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Saturday, July 16, 2011

This week on All Ears, Terrance McKnight highlights enigmatic works by Marjan Mozetich, Arvo Pärt and Valentin Silvestrov.

Composed in one movement, the title of Valentin Silvestrov's Misterioso is realized equally by the breathy sounds of the clarinet and the dissonant harmonies in the piano. Through intangible clarinet timbres and intrusive piano writing, Silvestrov alludes to an entity that is perhaps present but imperceptible. Arvo Pärt treks through eastern and western worlds in Orient and Occident, drawing on eastern harmonies and scales. Pärt's frequent use of the unison strings creates an illusive, chant-like sound. In combining musical concepts of two worlds, Pärt's alluring composition conjures dark images of an extrinsic place.

Marjan Mozetich invites his listeners to imagine what he describes as "a world of self-inflicted destruction of our surroundings" in Lament in the Trampled Garden. In four movements, Mozetich's work for string quartet depicts the fear, loneliness and sorrow of mourners. After three movements of such emotional intensity, repose arrives in the closing of the work, in which the opening melody of lamentation is recalled.

Also on this enchanted evening, Thelonious Monk's Misterioso, Guy Klucevsek's Stolen Memories and much more.

Playlist (In alphabetical order):

Philip Glass
Cello Octet Conjunto Iberico
Elias Arizcuren, conductor
Orange Mountain Music

Earle Hagen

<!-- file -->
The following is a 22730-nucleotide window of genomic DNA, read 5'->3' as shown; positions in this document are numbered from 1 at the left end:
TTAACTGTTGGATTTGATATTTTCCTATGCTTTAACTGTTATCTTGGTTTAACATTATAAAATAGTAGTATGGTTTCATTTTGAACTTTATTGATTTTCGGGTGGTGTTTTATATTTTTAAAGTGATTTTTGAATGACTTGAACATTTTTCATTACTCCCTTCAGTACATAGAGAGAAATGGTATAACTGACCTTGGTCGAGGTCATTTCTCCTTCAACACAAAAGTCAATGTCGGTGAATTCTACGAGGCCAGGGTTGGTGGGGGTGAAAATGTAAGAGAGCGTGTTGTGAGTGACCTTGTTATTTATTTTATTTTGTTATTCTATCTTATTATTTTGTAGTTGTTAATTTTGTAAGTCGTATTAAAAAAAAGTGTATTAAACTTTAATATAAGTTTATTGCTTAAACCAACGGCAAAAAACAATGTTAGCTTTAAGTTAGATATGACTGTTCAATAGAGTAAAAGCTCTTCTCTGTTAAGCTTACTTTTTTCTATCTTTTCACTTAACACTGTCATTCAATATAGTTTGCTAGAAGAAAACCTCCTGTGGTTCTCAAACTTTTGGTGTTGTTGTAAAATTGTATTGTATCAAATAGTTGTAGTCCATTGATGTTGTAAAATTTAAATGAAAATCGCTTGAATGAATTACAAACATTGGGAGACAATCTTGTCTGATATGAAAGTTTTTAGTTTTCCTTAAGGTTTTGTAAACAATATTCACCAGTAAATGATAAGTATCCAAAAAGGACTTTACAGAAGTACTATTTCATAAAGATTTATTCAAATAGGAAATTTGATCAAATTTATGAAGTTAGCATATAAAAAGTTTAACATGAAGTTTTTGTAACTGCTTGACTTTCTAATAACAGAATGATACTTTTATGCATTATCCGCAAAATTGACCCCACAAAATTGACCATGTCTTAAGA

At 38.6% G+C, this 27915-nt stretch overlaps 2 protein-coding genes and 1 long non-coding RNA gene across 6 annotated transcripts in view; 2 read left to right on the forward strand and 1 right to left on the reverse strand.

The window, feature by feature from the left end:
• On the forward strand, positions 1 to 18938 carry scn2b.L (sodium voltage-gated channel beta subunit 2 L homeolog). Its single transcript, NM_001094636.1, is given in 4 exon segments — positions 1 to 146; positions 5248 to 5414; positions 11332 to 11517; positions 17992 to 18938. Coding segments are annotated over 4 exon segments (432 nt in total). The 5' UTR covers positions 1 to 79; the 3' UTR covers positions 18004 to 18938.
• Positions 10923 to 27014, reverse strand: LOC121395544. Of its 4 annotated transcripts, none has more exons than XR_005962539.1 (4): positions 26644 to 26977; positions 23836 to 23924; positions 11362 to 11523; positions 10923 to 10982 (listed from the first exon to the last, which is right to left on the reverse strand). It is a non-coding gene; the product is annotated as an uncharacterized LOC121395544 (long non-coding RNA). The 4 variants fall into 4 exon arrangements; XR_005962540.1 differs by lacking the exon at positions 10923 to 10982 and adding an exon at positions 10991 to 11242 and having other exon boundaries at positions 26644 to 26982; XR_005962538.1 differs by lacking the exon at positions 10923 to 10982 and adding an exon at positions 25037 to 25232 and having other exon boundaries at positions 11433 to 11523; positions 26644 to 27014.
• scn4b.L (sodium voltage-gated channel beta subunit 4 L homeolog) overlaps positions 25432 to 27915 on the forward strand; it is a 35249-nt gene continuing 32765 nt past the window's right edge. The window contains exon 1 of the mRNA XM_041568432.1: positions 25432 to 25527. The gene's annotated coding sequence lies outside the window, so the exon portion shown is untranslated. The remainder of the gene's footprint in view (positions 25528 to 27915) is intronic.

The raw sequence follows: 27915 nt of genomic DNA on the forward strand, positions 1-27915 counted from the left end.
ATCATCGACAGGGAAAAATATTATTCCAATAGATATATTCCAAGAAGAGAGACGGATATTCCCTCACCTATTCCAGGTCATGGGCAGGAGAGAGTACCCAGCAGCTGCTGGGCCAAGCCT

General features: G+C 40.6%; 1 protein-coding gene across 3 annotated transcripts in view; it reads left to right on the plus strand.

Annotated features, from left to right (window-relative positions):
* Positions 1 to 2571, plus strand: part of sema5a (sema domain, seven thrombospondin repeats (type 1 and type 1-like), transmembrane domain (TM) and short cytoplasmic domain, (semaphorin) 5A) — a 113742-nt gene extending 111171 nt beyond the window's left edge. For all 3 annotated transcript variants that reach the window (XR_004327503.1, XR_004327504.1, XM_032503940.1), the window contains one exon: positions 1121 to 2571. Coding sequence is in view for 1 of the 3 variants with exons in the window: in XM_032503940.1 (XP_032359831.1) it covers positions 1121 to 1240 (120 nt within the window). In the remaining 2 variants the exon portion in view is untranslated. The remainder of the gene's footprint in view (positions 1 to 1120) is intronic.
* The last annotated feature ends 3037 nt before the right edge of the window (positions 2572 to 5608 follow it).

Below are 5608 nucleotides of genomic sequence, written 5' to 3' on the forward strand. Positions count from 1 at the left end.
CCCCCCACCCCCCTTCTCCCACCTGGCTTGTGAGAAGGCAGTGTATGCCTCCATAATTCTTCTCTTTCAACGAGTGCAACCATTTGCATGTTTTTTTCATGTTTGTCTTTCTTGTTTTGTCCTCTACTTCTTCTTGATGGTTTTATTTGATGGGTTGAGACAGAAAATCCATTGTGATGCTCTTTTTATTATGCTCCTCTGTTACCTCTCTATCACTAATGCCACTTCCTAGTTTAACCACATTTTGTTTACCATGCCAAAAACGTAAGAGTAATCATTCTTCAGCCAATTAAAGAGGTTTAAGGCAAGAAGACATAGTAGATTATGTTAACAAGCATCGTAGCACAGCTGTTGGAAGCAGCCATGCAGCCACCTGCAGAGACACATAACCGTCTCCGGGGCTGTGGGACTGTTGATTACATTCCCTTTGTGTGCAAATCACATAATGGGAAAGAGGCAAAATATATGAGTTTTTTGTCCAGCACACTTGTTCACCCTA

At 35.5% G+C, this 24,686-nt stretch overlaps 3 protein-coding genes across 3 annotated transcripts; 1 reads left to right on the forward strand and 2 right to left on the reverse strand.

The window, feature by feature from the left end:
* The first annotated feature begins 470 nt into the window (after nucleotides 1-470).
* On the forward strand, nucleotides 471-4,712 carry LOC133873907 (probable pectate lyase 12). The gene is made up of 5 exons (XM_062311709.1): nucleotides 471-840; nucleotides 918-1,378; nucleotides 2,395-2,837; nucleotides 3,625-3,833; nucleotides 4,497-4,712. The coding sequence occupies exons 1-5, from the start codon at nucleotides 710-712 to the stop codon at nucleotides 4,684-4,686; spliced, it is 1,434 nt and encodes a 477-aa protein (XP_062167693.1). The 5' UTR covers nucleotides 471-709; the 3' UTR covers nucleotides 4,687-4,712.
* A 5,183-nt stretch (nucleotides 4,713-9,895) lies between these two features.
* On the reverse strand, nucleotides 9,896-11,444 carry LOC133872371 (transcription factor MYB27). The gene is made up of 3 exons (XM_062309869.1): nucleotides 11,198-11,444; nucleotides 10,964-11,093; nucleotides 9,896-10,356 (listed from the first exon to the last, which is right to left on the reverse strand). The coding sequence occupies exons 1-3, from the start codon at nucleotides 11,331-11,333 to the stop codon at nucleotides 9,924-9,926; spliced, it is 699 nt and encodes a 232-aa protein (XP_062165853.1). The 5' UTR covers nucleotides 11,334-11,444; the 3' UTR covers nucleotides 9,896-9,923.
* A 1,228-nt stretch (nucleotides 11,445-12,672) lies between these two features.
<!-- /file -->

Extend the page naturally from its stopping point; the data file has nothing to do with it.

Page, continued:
Harlem Nocturne
Quartet San Francisco
ViolinJazz Recordings

Aaron Jay Kernis
"Still Movement with Hymn"
Pamela Frank, violin; Paul Neubauer, viola; Carter Brey, cello; Christopher O'Riley, piano

Guy Klucevsek
Stolen Memories
Guy Klucevsek, accordion; Sara Parkins, violin; Margaret Parkins, cello; Achim Tang, bass

Missy Mazzoli
Lies You Can Believe In
Unknown string trio
Private collection

Thelonious Monk
Marcus Roberts, piano

Marjan Mozetich
Lament in the Trampled Garden
Penderecki String Quartet

Arvo Part
Orient and Occident
Swedish Radio Symphony Orchestra
Tonu Kaljuste, conductor

Ned Rorem
Three Hymn Anthems
Harvard University Choir
Murray Forbes Somerville, conductor
Black Box

Dino Saluzzi
Dino Saluzzi, bandoneon; Anja Lechner, cello

Valentin Silvestrov
Kyrill Rybakov, clarinet (& piano)

Comments [1]

Michael Meltzer

That's the most tentative "Harlem Nocturne" I've ever heard.
When you have the chance, hunt down the old Georgie Auld saxophone recording (it may have been the first recording) - it is haunting and you'll find yourself humming it all day.

Jul. 16 2011 11:27 PM

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